Galileo: Broadening Europe’s boundaries

, by Thomas Buttin, Translated by Patrick Michnowicz

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Galileo: Broadening Europe's boundaries
Image: CC0

On 25 July, the European Union successfully launched four satellites from French Guiana. That was one of the last steps before the completion of the Galileo program, scheduled for 2020. This system, created to compete with the American GPS system, presently provides positioning and time measuring services to about 400 million users. Its goal is to make Europe independent from the USA in the fields of technology and digital advancement.

Space is a major concern for the EU. This field demands a large budget and a reconciliation of national sovereign ambitions, but commissioner Elżbieta Bieńkowska managed to address the challenge. That challenge was all about changing the European Commission from an entity financing space programs into a political authority in charge of a global space strategy. This space-focussed EU is on the verge of becoming an indispensable player on the international scene: a record accuracy of 20 cm, a technology that is essential for everyday life, for the development of connected transport, for agriculture or air navigation... The stakes are, beyond the economy, deeply political and geo-strategic.

An instrument of European sovereignty

About 10% of EU’s economy depends on the availability of navigation signals, and the market of navigation services should stand for no less than 250 billion euros in 2022. Aside from the economic importance, military use makes of Galileo an instrument of sovereignty for the European Union and each of its member states. Even if Europe’s military progress struggles speed-wise, all agree about the importance of the space program: France has offered the infrastructures of the main centre for security of the program within a French military camp in Saint-Germain-en-Laye.

Space policies of countries like the US or China, once open for voluntary cooperation, are now oriented towards economic competition contradicting this logic of support. A sovereign Europe could be the solution to the geopolitical and competitive excesses encountered on the international scene. Sovereignty, which in broad terms constitutes security for all Europeans, implicates security of supply, mastering of technologies and high-end industries, control over their transfers, protection of sites and networks against piracy, as well as European and rapid command control.

Maroš Šefčovič, vice-president of the Commission, stated: ‘Space is becoming a new frontier [for Europe]. We must do all we can to lead the EU to the rank of global leader and to strategic autonomy.’

Space: a major stake for the EU

The EU must play a major role in a key sector such as space. The Member states must be able to launch satellites and get access to their data all the while staying on top of worldwide progress. Every day, European citizens use about fifty satellites to get information about the weather, the news and the like. Even though Galileo and Copernicus were real successes, the competition is exploding: the EU’s space budget is four to six times smaller than that of NASA, which allows Americans to stay ahead in the civilian and military fields, along with billionaire launchers such as Elon Musk (SpaceX) and Jeff Bezos (Blue Origin).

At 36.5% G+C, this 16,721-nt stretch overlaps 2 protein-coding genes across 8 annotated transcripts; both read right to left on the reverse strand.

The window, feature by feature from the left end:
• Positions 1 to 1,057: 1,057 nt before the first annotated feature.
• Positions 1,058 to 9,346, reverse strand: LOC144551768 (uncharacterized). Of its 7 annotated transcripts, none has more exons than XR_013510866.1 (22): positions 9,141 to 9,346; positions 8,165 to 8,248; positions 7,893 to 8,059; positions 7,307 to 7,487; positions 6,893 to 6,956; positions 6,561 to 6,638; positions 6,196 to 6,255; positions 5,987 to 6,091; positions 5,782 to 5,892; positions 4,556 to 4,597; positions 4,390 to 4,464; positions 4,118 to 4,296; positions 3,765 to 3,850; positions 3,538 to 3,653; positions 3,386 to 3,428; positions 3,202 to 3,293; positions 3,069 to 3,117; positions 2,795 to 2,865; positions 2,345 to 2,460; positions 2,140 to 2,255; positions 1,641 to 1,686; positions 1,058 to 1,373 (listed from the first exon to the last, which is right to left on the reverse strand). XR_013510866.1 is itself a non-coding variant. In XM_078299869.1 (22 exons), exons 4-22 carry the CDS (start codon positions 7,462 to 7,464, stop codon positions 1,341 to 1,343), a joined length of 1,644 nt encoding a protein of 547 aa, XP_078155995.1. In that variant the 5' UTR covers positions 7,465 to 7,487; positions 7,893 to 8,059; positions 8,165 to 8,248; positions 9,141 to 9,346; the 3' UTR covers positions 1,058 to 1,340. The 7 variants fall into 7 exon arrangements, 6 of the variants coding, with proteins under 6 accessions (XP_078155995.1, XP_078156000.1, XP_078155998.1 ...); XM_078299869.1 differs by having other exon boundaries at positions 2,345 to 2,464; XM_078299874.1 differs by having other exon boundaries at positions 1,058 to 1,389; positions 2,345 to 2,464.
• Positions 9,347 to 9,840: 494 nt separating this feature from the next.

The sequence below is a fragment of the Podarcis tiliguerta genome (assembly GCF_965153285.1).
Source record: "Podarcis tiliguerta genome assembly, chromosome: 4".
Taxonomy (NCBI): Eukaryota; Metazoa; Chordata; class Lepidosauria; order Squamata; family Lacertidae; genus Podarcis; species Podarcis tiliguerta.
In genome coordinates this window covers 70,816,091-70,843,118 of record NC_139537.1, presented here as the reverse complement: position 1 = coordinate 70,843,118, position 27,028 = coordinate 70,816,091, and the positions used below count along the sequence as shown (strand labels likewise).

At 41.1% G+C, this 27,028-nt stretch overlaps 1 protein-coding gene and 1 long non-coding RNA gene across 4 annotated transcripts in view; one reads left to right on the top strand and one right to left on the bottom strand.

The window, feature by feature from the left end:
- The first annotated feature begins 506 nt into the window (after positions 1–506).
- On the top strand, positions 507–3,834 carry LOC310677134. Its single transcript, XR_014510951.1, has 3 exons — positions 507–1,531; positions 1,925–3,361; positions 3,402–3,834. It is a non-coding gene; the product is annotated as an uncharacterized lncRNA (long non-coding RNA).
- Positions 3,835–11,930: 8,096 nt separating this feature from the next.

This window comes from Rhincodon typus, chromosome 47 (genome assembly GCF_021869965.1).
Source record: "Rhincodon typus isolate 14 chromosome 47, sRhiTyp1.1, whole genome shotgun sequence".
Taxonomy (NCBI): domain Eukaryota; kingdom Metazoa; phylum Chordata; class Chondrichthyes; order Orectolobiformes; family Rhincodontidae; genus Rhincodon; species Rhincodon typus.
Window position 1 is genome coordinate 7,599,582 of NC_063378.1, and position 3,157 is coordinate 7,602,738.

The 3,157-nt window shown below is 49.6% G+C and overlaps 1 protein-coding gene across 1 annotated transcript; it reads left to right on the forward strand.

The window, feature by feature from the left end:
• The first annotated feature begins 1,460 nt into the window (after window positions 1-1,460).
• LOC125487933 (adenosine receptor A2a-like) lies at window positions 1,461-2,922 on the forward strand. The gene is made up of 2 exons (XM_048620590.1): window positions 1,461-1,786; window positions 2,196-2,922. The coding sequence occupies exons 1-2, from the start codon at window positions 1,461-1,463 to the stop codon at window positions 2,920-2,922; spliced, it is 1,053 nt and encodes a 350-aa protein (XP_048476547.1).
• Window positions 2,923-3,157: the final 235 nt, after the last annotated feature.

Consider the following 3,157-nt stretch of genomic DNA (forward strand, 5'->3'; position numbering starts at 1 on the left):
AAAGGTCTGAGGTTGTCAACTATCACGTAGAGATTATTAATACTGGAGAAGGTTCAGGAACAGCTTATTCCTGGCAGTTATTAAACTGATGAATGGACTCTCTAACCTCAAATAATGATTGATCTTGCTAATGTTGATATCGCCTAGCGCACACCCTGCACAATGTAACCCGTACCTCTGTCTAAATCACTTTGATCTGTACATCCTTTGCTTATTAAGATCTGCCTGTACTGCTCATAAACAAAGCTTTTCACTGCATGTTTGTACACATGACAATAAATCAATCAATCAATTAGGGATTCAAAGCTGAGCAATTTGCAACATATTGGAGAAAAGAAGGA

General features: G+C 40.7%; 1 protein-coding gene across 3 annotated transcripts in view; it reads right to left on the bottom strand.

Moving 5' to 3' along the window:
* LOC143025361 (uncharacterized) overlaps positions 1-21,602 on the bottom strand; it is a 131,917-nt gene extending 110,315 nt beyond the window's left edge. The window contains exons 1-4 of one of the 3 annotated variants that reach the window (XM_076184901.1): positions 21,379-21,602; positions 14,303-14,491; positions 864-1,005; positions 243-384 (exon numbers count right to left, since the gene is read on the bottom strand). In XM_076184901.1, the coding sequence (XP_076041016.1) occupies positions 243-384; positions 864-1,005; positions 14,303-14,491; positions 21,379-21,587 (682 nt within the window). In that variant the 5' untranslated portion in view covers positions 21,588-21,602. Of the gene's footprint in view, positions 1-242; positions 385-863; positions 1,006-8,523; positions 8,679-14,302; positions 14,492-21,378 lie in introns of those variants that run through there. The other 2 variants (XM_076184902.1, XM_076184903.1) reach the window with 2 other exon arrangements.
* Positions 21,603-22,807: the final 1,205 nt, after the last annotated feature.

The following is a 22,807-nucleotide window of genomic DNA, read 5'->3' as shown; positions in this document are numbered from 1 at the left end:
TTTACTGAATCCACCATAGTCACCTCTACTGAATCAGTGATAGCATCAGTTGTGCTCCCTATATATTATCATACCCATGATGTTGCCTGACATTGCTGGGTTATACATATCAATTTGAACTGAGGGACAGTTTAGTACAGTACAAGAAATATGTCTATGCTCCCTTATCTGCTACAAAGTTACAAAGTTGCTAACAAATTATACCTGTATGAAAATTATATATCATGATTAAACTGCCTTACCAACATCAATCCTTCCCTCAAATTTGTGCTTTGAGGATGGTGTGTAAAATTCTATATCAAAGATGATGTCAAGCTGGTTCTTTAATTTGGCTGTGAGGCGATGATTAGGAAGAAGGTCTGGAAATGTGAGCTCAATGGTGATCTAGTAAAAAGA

The Helios Program, made out of observation satellites, allows the Union to have autonomous means of surveillance and to manage space traffic. This European ambition helps to address growing military needs in intelligence and space data. “The Europe of defence” is only making its first steps, but it is very present in the spatial field with a joint space command at the defence headquarters. The EU has an advantage thanks to its overseas territories, its high-end technology, and a common will of its member states. It is all about seeing what Europe can offer when all parties agree and cooperate, but also about identifying efforts needed to stay ahead.

Elżbieta Bieńkowska said: ‘We can be proud of the success of our spatial activities. Europe has become a real space power. Since the start of my mandate, I had clear goals: to develop infrastructure within a defined time frame and within the limits of the budget, to deliver the first services, and to ensure a quick growth. Today, we can say it. We did it. But we will have to put further efforts and investment into the new European space program.’

The Brits are excluded from this project

The European satellite is a sector of central sovereignty for the EU. Only companies based in the member states are allowed to answer calls for tenders for the Galileo program. Two years ago, when Brits voted in favour of Brexit, the aftermath of that vote was not clear. British companies are now excluded from calls related to the encrypted part of Galileo, without upsetting London. Important contracts that the British industry could have got on this project are now out of reach. In fact, European authorities do not agree to give access to strategic security intelligence to third parties. The British government now tries to put pressure on these aspects of defence and industry in the Brexit negotiations.

If excluded from Galileo, the United Kingdom threatens the EU with launching its own competing system. However, this idea does not appear to be credible or possible, especially from a financial point of view. This is yet another inconvenient, silenced aspect of Brexit.

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